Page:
It is not just the Chinese who are guilty of that. Webley contracted Hatsan to build their airguns. After a bit the quality started dropping off. When you negotiate a product to be produced by a second party, unless you really hold their feet to the fire… Wang Po Industries is really bad about that. Ask GE.


  8. B.B., et al.

    Regarding the matter of improving general product quality over time.

    I’m old enough to recall the post-WWII quality of products imported from Japan. “Cheap Japanese junk” was the general opinion. To be accurate, the early items being imported were cheap, that is low cost, tin toys, low cost dishware and more. Over time quality improved and the mix of products moved upscale. Japan became a power in optics, Canon and Nikon cameras and lenses, Olympus cameras and microscopes. Top-notch hobbyist astronomy optics are dominated by Japan. In the last 15 years Honda has become the dependability standard for cars and motorcycles. In general cars designed and produced in Japan are well-regarded. Japan has overcome the stigma of poor quality by producing excellent quality. Products from Japan are no longer considered shoddy.

    I wonder if the same thing is happening in China. It’s plain that accurate, durable and affordable airguns are going to sell well in the US market. Cheap and inaccurate doesn’t sell well for very long in a free market. The marketplace rewards the company that produces a good product. It looks as if each subsequent release of a Chinese airgun is an improvement on the previous. Indeed, this is a good time to be buying an airgun.

    Dan


    • Dan

      Design innovation and advancement, VS design rip off and copy. That R and D ain’t cheap, but copying something and producing the (same) quality is much cheaper. Last I heard, that was/is being addressed.

      I am not above it,… but do not like it. “Leveling the playing field” was a topic I seem to re-call in recent news. Then again, that depends on what you watch or listen to.

      Chris

      😉 ,……… Chris


    • Dan,

      The quality produced by Wang Po Industries is improving because the market is demanding such. Their main inhibitor now is their government, despite the financial support being provided by such. Whether their industry which is growing will survive what is coming has yet to be determined. If they survive, you will eventually see quality products to rival any in the world.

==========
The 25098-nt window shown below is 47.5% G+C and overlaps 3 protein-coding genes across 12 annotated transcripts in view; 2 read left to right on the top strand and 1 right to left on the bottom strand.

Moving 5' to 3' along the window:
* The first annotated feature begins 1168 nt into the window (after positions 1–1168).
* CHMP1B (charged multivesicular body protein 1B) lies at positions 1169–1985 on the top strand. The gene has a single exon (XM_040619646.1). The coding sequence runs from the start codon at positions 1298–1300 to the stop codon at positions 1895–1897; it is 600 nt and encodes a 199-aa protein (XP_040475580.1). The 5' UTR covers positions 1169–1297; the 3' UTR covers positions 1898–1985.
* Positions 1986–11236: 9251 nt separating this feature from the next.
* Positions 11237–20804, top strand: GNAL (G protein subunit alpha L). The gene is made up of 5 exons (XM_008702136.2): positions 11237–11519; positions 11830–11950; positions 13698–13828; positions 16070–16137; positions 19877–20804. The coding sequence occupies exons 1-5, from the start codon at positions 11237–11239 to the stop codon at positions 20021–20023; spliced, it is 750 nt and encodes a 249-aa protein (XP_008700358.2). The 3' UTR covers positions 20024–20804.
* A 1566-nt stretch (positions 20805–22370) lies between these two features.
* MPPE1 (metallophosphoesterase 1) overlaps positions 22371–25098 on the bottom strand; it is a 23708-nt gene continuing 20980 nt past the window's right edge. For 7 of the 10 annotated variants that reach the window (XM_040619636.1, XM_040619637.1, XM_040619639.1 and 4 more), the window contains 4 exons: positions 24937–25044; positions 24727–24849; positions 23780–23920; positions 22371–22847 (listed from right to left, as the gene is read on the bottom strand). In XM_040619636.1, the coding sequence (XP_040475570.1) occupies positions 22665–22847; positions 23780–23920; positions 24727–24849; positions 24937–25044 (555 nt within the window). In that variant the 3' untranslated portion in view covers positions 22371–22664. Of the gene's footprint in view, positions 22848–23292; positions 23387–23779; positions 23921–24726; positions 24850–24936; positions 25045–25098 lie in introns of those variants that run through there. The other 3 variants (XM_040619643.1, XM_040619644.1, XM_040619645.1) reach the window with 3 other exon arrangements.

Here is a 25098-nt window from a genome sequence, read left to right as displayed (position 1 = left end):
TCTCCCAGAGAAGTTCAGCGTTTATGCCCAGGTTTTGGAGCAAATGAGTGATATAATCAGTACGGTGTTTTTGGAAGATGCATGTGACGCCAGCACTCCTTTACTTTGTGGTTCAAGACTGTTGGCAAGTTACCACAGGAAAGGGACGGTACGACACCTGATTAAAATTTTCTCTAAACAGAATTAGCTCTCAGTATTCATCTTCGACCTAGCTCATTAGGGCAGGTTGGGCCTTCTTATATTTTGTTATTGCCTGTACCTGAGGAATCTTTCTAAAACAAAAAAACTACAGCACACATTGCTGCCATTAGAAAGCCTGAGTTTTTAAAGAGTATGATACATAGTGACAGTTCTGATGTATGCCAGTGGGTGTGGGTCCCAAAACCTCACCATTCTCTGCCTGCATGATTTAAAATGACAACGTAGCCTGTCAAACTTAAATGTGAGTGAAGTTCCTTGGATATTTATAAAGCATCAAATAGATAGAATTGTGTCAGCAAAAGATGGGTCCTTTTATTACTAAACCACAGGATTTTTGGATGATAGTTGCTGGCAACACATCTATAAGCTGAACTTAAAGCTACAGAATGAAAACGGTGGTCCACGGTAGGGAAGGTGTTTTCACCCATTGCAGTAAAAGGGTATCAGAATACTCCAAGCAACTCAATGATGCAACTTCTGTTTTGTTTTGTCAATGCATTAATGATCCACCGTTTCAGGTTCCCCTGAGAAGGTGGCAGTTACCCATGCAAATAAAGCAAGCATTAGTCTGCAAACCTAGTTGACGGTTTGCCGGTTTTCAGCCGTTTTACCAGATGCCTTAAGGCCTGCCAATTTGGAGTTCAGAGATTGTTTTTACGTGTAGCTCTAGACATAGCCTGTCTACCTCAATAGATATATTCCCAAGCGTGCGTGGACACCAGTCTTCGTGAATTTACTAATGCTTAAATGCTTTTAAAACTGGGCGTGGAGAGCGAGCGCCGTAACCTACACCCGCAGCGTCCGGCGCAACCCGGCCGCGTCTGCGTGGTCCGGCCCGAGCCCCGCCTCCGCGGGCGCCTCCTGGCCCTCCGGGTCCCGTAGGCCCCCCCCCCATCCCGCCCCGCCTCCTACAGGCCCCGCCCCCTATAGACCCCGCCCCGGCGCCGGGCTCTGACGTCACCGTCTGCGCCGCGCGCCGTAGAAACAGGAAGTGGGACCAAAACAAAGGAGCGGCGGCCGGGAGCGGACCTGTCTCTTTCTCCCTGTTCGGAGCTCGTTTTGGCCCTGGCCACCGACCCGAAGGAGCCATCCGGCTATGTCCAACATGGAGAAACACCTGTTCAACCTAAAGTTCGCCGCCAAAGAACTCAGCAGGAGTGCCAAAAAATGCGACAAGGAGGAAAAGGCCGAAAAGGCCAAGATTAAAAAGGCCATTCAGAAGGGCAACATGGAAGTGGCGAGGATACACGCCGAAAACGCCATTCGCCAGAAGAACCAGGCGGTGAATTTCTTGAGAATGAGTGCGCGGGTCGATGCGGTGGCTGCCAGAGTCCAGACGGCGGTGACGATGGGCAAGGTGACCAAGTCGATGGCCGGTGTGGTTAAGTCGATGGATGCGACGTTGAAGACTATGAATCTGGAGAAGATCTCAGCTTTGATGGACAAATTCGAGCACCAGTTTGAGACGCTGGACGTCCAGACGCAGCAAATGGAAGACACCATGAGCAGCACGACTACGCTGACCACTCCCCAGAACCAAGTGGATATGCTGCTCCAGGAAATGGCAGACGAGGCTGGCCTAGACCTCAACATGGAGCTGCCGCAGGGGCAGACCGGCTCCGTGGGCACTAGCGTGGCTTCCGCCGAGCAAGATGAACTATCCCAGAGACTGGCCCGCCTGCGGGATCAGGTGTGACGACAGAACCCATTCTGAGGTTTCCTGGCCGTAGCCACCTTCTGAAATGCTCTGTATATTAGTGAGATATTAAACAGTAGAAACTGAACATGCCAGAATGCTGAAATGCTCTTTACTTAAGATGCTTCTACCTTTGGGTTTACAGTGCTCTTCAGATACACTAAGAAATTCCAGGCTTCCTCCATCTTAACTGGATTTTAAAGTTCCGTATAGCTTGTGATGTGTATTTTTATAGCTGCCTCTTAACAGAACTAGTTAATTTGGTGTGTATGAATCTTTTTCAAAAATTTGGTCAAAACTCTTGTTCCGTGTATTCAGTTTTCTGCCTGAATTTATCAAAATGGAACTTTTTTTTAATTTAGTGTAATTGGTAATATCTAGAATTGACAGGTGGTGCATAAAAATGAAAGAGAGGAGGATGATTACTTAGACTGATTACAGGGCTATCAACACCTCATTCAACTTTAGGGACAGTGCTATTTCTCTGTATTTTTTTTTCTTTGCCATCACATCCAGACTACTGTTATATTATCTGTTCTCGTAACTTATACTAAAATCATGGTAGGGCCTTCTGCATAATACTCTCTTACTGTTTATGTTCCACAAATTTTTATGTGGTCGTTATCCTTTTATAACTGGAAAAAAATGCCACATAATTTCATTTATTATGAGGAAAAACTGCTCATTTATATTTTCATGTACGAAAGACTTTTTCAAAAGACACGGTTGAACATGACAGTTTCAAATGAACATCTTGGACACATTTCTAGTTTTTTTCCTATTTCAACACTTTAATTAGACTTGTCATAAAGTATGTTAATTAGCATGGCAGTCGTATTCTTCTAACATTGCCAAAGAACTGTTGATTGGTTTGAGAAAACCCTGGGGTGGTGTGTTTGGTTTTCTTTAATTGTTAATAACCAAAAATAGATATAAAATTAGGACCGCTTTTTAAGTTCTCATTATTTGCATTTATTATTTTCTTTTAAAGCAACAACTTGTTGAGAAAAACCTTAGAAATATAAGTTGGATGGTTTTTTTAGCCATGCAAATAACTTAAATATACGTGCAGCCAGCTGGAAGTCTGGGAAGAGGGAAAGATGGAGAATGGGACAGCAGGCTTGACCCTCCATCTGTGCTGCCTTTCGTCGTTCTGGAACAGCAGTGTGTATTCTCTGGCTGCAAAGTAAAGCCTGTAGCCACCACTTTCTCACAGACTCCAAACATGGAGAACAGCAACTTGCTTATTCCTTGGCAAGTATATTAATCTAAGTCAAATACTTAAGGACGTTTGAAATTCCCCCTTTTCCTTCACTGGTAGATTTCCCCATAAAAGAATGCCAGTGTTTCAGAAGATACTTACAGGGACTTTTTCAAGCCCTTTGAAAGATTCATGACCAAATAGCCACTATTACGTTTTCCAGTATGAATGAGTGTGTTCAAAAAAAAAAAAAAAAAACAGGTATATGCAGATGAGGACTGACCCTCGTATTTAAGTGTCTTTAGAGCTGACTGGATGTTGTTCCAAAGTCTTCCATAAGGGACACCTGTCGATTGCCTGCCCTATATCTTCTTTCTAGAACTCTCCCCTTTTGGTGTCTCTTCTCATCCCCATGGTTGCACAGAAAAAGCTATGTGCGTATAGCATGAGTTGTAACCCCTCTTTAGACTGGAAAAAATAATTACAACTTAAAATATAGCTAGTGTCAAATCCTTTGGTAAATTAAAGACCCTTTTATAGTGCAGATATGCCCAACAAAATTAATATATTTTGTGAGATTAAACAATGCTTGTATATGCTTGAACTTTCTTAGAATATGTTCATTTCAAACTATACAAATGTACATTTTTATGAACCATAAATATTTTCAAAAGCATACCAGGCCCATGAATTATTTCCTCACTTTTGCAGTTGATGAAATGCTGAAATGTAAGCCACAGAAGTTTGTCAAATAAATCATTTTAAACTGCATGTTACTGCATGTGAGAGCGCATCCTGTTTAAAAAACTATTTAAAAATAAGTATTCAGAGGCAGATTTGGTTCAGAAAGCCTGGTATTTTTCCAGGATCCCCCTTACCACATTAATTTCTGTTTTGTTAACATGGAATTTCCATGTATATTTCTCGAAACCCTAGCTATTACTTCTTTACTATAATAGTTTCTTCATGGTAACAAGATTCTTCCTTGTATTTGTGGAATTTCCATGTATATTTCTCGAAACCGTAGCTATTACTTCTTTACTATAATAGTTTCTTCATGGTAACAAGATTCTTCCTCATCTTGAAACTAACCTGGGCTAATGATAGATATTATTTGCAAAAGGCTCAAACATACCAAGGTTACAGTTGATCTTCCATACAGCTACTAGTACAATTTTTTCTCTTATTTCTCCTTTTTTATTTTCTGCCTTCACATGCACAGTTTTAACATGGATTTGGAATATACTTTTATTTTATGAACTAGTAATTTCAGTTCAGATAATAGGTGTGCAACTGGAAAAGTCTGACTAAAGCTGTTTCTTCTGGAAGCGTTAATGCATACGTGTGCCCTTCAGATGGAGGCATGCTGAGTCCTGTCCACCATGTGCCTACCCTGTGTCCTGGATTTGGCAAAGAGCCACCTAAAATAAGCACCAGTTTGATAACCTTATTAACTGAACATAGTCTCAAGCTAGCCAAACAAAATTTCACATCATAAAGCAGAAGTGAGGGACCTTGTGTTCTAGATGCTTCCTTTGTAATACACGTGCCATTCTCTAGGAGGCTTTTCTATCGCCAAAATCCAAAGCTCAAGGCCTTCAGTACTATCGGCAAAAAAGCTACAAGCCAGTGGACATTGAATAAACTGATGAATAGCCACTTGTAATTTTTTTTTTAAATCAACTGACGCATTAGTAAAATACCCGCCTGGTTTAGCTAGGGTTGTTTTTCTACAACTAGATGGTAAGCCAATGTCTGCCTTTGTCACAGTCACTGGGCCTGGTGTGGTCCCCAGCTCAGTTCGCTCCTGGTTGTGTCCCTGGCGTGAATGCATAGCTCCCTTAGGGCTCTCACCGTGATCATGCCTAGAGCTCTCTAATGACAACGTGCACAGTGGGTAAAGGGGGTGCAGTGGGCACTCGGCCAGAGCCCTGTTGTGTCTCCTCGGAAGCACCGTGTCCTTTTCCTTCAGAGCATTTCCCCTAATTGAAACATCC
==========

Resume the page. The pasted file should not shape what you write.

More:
• Oriental countries are perfectly capable of meeting any quality standards westerners require. But not for free. Don’t blame the east, blame the margin-obsessed west. imo.


      • John,
        Very interesting; you’ve got a good point.
        I’ve seen some really high-quality stuff (knives for one) come out of the East.
        Yet as you said, the good stuff I got was not for cheap.
        take care,
        dave


    • I too am old enough to remember the junk that came from Japan in the 50s and 60s. It was one of our own, Dr. Deming, who was the catalyst behind the incredible success of Japanese industry. American industry was not interested in his theories, so he went to Japan. They listened and learned, and the rest is history.

      Honda and Toyota are always at the top when it comes to quality and reliability. The Toyota actually has more American content than a Ford or Chevy. They are perfectly capable of producing quality products with American workers too.

      Regarding China, they have a ways to go yet. Industrial pollution and slave labor are acceptable in order to produce products at lower costs. There are Chinese companies capable of producing fine quality though. When I was still working at PH, the company purchased products from China. My job involved measuring and accepting out sourced products. The parts from China were of excellent quality, and better than the same parts being manufactured in our own plant. Mexico…now that was a different story.


  9. “Apparently the Beeman P1 is extremely sensitive to hold when it’s on high power.”

    B.B.
    Back when I had one, that was the reason I sold it.
    I already had a Tempest, so I saw no reason to shoot the P1 on low power.
    The reason I bought the P1 was to have more power, more accuracy, and more range.
    But in the 5 to 10 yard range where I life to plink with pistols,
    I found it easier to hit small targets (bottle caps, pebbles, etc.) with the Tempest.
    *shrugs*
    I’m older now…not to sure about wiser; but if I had kept it (as I now wish I had),
    I’d be playing with different pellet weights, grips, and sights.
    Live and learn.
    Thanks for another great report,
    dave